This is because pleasure and pain require more than mere physical actions, but combine with the way one’s consciousness merge with one’s circumstances and interprets them. What happens to the body is real, but how it is grasped and experienced by the person depends upon the way their soul (and consciousness) associates those experiences:
Our souls, fallen as they are, lead us to experience pleasure and pain through our bodies; Jesus, however, has a soul which reflects his perfect divinity, and so is blessed and beyond the pleasure and pain we normally experience. He opened himself up to the passion, to having a body which can experience the things of history and the world, and so suffer, but to suffer, to let things happen to his body, is not the same thing as feeling pain. He remained God in his person, and so his soul remained in beatitude and glory:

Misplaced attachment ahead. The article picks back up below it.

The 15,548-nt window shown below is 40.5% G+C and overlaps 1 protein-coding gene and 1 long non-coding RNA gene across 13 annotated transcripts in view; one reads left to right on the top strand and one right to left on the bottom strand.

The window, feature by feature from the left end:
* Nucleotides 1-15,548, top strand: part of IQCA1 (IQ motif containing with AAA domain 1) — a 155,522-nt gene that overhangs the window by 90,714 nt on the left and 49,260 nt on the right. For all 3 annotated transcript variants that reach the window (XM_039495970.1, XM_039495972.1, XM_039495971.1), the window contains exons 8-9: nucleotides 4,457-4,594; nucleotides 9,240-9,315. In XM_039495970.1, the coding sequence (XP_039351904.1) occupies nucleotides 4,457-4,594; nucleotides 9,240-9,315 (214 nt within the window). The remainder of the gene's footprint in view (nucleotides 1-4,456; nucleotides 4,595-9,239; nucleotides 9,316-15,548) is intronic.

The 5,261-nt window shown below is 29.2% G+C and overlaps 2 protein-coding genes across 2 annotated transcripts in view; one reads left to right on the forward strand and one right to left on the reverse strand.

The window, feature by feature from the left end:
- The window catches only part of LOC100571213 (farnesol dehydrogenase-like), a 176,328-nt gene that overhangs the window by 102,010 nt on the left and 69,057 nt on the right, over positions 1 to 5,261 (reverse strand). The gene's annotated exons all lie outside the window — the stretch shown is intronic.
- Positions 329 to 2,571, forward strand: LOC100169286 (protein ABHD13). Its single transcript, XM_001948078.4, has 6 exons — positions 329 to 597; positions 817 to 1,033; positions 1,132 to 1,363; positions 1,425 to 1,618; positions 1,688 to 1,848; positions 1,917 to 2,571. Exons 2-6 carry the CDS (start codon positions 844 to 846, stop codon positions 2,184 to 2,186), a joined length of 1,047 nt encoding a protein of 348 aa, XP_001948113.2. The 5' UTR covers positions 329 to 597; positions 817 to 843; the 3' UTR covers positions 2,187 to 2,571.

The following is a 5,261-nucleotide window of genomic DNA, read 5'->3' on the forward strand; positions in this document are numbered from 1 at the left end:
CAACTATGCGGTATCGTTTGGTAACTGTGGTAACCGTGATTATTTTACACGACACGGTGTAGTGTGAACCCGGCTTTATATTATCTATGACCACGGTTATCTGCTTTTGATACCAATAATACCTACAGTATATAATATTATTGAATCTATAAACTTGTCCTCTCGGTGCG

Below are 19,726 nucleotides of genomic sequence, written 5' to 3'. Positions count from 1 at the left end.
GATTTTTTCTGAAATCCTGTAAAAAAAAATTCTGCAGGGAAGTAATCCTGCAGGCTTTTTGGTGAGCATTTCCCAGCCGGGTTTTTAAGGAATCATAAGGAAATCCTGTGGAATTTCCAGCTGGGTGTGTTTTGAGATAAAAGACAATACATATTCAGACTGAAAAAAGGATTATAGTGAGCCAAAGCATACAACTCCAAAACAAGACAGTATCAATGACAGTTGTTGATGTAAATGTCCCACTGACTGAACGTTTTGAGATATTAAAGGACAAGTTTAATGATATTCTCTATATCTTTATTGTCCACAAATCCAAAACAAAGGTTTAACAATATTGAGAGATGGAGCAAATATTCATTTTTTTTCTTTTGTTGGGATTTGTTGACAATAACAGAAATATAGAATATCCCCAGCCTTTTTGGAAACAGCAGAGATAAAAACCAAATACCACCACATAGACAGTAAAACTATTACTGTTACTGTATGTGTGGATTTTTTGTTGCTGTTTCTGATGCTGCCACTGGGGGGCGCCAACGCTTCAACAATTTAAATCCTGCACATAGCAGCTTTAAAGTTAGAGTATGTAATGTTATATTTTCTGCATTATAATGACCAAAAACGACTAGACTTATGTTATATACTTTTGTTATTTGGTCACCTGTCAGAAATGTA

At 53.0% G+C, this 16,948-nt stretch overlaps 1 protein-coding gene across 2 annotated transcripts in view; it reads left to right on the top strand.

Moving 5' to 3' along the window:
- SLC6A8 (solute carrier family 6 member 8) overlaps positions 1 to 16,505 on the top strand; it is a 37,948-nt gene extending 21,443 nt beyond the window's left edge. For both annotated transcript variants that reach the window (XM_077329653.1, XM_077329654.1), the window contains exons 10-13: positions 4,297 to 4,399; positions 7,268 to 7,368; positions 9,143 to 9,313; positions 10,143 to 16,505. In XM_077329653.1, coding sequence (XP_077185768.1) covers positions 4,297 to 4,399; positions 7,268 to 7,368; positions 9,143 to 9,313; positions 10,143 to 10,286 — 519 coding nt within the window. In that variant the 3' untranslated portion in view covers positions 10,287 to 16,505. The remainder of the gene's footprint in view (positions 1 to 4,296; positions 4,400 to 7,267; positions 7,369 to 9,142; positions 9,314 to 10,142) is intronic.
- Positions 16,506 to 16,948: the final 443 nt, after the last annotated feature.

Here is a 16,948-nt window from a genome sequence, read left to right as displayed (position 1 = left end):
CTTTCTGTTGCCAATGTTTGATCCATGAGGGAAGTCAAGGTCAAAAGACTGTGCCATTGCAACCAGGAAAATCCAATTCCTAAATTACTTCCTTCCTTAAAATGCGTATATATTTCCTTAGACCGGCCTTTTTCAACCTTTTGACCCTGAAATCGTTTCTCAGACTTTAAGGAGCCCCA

The nature of our bodies is such, that when endued with life and feeling by conjunction with a sentient soul, they become something more than inert, insensate matter. They feel when touched, suffer when pricked, shiver with cold, feel pleasure in warmth, waste with hunger, and grow fat with food. By a certain transfusion of the soul, which supports and penetrates them, they feel pleasure or pain according to the surrounding circumstances.
By the virtue of the Spirit and the power of God the Word, though He abode in the form of a servant, He was ever present as Lord of all, within and beyond the circle of heaven and earth. So He descended from heaven and is the Son of Man, yet is in heaven: for the Word made flesh did not cease to be the Word. As the Word, He is in heaven, as flesh He is the Son of Man. As Word made flesh, He is at once from heaven, and Son of Man, and in heaven, for the power of the Word, abiding eternally without body, was present still in the heaven He had left: to Him and to none other the flesh owed its origin. So the Word made flesh, though He was flesh, yet never ceased to be the Word.